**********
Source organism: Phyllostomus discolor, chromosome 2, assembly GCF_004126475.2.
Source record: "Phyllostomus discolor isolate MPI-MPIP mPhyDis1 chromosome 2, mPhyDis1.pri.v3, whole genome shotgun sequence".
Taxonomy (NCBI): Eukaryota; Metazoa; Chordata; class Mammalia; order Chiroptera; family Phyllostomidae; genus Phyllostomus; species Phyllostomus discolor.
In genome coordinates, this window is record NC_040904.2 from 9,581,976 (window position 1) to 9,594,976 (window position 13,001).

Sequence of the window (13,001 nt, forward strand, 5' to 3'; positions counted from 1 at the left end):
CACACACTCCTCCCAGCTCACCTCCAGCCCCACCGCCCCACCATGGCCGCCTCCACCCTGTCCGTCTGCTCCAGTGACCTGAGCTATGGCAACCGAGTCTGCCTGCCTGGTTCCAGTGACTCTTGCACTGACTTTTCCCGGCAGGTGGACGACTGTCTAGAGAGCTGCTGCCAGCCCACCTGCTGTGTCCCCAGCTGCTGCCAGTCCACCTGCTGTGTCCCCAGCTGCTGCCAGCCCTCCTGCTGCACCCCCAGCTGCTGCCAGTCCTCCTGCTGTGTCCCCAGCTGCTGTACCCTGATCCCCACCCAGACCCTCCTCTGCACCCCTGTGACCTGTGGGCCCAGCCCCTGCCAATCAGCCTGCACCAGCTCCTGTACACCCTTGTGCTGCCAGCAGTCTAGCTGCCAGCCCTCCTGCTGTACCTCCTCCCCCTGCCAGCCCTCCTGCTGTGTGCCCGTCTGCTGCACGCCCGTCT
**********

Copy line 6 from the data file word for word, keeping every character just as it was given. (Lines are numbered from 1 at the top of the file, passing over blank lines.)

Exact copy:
CACACACTCCTCCCAGCTCACCTCCAGCCCCACCGCCCCACCATGGCCGCCTCCACCCTGTCCGTCTGCTCCAGTGACCTGAGCTATGGCAACCGAGTCTGCCTGCCTGGTTCCAGTGACTCTTGCACTGACTTTTCCCGGCAGGTGGACGACTGTCTAGAGAGCTGCTGCCAGCCCACCTGCTGTGTCCCCAGCTGCTGCCAGTCCACCTGCTGTGTCCCCAGCTGCTGCCAGCCCTCCTGCTGCACCCCCAGCTGCTGCCAGTCCTCCTGCTGTGTCCCCAGCTGCTGTACCCTGATCCCCACCCAGACCCTCCTCTGCACCCCTGTGACCTGTGGGCCCAGCCCCTGCCAATCAGCCTGCACCAGCTCCTGTACACCCTTGTGCTGCCAGCAGTCTAGCTGCCAGCCCTCCTGCTGTACCTCCTCCCCCTGCCAGCCCTCCTGCTGTGTGCCCGTCTGCTGCACGCCCGTCT